New Delhi: Amid noisy protests over the Rafale deal and Cauvery issue, the Lok Sabha Monday passed a bill seeking to empower the transgender community by providing them a separate identity.
The Transgender Persons (Protection of Rights) Bill, 2016, seeking to define transgenders and prohibit discrimination against them, was introduced in the Lok Sabha two years ago.
It was passed with 27 amendments.
Amid din, five members, including Kakoli Ghosh Dastidar (All India Trinamool Congress) and Badaruddoza Khan (CPI-M), participated in the debate, questioning the provisions of the legislation.
The amendments moved by the government, along with some others moved by opposition members, were considered.
Dastidar said the bill was hastily drafted and the different clauses mentioned in it were totally inconclusive.
“First we have to define what transgender means. This bill has to be returned,” she said, adding that a properly drafted bill had to be tabled.
In the midst of the uproar, parliamentary affairs minister Narendra Singh Tomar said the government was ready was any kind of discussion.
Union social justice and empowerment minister Thawar Chand Gehlot said that the bill was sent to the standing committee and the government has accepted 27 amendments.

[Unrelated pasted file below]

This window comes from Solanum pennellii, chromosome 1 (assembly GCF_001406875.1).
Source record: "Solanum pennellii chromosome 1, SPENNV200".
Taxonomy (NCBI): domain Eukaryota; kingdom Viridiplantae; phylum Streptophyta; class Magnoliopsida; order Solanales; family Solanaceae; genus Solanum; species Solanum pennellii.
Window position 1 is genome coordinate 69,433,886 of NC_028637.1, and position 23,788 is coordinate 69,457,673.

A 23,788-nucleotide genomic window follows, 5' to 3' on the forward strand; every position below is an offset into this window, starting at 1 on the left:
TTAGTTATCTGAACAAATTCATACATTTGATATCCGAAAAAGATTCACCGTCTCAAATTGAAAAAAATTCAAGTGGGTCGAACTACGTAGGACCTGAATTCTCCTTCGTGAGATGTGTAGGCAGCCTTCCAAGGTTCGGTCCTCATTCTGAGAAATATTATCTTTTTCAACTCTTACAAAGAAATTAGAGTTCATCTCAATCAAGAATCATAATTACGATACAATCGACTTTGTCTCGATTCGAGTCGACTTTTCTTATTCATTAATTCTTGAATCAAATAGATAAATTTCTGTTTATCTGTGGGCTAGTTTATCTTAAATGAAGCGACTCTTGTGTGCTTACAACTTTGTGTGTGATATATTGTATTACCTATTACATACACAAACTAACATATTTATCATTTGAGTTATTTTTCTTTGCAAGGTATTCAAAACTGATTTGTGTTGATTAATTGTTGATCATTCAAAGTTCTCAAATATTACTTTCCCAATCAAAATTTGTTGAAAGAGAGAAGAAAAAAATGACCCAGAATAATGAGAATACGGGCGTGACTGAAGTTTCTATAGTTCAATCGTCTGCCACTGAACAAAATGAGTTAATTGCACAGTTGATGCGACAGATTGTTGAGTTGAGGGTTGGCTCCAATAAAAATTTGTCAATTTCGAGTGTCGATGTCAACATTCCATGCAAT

Khan said that the definition of the transgender mentioned in the bill was not clear.
Earlier, seeking passage of the bill, Gehlot said the bill was complete and there was no need for more discussion.
He said the objectives of the bill includes protecting interests of transgenders, defining of the term ‘transgender’, to give them recognition and setting up of a national transgender council.
“A long discussion has taken place on this issue. It has also gone to the parliamentary standing committee. We have included several of their suggestions,” he said.
Initiating the debate on the bill, Congress member Shashi Tharoor said the bill was “flawed” and the minister should withdraw it.
“Defer consideration of the bill as it needs serious discussion. I request the minister to withdraw the bill,” he said.
“We need to recognise transgenders’ identity” as it goes beyond male and female, Tharoor said, adding the government has “blindly” borrowed the definition of transgenders.
“The bill also fails to define discrimination against transgenders,” and there is a need to redraft certain clauses, he said.
B. Mahtab (BJD) said there was no clarity on the term “self-perceived gender identity” and “how it will be enforced”.
He said the definition of transgenders was not complete and that other terms such as transmen and transwomen were not defined.
Mahtab said there were several laws in the country and it was not clear how these laws including the Companies Act would be applied to transgenders.
“Adequate attention has not been given in drafting this bill,” he maintained, adding the government itself has moved 27 amendments.
Supriya Sule (NCP) said a transgender commission at the national level was not enough. “We are asking for a welfare board for transgenders. They need equal rights,” she said, demanding a helpline number for the community.